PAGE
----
TOKYO — The dollar edged lower in Asian trade Friday following better-than expected U.S. growth data and easing concerns about an imminent U.S.-led strike on Syria. The greenback also moderated against the rupee as India’s central bank moved to support the troubled currency after it had slumped to record lows, while a rate hike in Indonesia provided some support to the rupiah. In afternoon trade in Tokyo Friday, the euro was at US$1.3242, a tad up from US$1.3241 in New York Thursday, while the dollar bought 98.26 yen, compared with 98.32 yen. The euro fetched 130.09 yen against 130.18 yen. The rupee, which has had a volatile few weeks, sat at 66.72 to the dollar, an improvement on the levels near 69 seen on Wednesday. The dollar bought 10,920 rupiah, down from more than 11,000 this week, after Bank Indonesia raised rates 50 basis points late Thursday. In Washington the Commerce Department said the U.S. economy grew an annualized 2.5 percent in the second quarter, well above the 1.7 percent originally estimated and better than the 2.1 percent revision broadly expected. However, while the figures show the world’s number one economy picking up, analysts said they raise the likelihood the U.S. Federal Reserve will soon begin to wind down its US$85 billion a month stimulus scheme.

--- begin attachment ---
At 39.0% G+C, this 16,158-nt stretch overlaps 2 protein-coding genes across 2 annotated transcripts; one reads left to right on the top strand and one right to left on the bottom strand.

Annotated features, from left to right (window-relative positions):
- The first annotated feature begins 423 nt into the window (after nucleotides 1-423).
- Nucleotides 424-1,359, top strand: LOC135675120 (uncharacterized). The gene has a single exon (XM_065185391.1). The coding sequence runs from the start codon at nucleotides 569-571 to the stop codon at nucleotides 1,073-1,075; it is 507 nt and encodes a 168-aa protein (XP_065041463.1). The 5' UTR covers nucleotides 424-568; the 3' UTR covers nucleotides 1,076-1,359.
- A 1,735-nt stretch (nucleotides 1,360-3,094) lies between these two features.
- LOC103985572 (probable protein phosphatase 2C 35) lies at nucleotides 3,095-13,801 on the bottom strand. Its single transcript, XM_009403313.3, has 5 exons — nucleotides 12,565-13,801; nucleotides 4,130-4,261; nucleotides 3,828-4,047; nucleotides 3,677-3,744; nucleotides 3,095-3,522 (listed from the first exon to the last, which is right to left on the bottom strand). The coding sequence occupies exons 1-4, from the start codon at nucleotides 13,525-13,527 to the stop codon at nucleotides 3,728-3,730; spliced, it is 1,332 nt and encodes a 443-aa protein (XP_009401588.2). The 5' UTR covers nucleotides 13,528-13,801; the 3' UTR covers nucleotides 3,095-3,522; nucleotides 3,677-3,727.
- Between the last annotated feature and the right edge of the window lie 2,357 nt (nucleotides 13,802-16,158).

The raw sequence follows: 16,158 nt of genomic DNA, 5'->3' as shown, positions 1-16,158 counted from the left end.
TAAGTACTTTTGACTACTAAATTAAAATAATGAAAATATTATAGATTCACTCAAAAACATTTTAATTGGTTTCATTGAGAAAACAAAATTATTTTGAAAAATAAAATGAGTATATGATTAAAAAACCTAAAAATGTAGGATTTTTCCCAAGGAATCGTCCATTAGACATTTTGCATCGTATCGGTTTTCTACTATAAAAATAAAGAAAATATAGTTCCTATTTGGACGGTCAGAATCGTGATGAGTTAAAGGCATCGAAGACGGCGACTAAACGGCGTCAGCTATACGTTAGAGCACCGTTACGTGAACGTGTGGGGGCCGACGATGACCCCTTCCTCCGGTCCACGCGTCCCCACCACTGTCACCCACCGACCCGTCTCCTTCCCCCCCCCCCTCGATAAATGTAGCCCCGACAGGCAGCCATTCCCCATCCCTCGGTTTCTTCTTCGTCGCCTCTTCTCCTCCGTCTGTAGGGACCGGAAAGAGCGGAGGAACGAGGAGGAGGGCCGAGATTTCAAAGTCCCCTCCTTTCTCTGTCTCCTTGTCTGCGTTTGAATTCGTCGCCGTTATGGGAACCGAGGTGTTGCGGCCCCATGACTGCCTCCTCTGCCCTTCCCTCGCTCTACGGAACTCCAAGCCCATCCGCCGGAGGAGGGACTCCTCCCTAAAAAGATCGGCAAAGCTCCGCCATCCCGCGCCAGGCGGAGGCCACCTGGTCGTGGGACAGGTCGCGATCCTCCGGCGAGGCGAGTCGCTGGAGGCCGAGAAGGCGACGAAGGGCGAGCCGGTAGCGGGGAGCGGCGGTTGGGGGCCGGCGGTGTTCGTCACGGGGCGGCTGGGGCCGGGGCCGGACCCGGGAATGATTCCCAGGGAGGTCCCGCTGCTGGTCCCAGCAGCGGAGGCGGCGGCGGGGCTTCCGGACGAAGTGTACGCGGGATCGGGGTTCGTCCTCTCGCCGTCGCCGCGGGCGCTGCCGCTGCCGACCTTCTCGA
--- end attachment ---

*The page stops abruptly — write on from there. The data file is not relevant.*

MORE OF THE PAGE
Expectations of a taper of the program have sent equities and currencies in emerging markets plunging as the foreign investment splurge it fuelled is reversed. Other Asian currencies were mixed against the dollar. It fell to 1,109.25 South Korean won from 1,109.86 won Thursday and to 32.10 Thai baht from 32.17 baht. But the greenback rose to SG$1.2757 from SG$1.2753 and to 44.63 Philippine peso from 44.57 peso. The Australian dollar fell to 89.38 U.S. cents from 89.75 and the Chinese yuan rose to 16.06 yen from 15.98 yen.